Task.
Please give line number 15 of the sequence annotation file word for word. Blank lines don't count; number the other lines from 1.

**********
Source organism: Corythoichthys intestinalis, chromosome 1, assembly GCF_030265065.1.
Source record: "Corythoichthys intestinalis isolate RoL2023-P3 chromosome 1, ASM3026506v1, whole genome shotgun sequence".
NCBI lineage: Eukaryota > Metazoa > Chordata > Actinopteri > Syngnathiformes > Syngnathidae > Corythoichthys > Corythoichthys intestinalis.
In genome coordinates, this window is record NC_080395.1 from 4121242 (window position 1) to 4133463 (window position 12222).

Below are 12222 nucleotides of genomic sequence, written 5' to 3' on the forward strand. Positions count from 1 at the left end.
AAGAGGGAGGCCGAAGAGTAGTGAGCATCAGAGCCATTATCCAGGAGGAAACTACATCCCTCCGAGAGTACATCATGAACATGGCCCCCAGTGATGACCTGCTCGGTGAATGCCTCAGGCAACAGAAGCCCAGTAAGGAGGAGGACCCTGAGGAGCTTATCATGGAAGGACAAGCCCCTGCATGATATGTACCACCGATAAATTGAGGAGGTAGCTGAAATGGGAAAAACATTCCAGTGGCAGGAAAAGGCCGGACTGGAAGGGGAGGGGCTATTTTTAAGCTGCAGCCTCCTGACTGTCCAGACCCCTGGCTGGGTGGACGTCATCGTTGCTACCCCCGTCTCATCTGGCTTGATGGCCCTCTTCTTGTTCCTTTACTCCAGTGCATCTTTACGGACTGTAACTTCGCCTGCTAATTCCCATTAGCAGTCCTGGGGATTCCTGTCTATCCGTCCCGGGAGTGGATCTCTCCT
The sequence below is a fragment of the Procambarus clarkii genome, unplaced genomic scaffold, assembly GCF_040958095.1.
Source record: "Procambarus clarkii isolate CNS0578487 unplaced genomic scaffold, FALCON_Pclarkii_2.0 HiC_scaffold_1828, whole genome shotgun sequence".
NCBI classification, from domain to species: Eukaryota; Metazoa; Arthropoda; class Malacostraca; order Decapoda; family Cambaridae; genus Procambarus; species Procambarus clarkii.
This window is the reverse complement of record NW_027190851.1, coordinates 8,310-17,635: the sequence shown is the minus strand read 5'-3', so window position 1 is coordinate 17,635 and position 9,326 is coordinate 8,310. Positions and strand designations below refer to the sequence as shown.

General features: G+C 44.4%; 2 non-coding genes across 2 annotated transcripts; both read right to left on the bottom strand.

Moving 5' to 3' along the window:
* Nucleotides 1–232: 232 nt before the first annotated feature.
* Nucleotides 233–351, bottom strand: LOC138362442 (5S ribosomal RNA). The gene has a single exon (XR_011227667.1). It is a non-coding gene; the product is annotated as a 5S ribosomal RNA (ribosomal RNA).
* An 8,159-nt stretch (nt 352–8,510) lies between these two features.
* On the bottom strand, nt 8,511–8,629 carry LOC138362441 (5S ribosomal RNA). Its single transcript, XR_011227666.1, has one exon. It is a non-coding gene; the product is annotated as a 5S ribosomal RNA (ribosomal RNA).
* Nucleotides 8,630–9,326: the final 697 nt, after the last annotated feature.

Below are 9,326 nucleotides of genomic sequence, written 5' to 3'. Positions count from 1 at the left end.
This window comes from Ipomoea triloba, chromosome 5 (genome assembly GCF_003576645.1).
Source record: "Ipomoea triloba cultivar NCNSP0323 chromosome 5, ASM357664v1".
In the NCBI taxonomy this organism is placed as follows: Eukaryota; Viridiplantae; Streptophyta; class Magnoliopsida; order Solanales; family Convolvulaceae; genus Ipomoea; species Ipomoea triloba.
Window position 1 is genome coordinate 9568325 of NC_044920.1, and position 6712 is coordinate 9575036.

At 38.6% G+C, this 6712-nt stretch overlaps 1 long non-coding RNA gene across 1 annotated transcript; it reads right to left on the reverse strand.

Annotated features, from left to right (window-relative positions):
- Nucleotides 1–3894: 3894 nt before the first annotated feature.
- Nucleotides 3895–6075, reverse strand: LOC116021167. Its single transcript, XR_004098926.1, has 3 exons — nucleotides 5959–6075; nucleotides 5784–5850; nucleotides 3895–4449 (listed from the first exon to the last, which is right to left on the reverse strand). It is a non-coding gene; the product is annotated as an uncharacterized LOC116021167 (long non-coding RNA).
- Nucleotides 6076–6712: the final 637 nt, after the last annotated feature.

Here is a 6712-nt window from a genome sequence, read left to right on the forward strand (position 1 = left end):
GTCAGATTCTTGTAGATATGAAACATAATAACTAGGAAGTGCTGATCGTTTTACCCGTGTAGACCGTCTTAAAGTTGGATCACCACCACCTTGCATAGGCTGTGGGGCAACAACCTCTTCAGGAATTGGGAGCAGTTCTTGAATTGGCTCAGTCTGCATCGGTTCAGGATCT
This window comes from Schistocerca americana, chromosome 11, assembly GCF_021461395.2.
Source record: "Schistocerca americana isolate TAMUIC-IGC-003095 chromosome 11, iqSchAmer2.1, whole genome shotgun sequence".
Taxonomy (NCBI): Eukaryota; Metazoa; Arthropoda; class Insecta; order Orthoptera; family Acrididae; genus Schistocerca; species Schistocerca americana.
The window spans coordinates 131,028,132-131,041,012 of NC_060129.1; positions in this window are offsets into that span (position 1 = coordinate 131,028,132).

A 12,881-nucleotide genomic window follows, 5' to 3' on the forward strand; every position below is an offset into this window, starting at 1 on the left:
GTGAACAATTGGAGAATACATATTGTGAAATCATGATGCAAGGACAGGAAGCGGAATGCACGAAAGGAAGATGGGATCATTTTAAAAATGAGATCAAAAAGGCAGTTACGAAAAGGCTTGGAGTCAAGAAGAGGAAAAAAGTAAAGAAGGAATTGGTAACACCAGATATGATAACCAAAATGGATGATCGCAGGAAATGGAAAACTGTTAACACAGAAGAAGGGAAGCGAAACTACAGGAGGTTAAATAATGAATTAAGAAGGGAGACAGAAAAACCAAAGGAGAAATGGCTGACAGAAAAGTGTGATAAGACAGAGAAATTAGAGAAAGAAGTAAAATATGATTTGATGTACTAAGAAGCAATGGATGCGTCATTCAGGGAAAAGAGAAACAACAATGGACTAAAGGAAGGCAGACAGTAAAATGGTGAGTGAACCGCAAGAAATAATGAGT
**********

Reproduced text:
* An 8,159-nt stretch (nt 352–8,510) lies between these two features.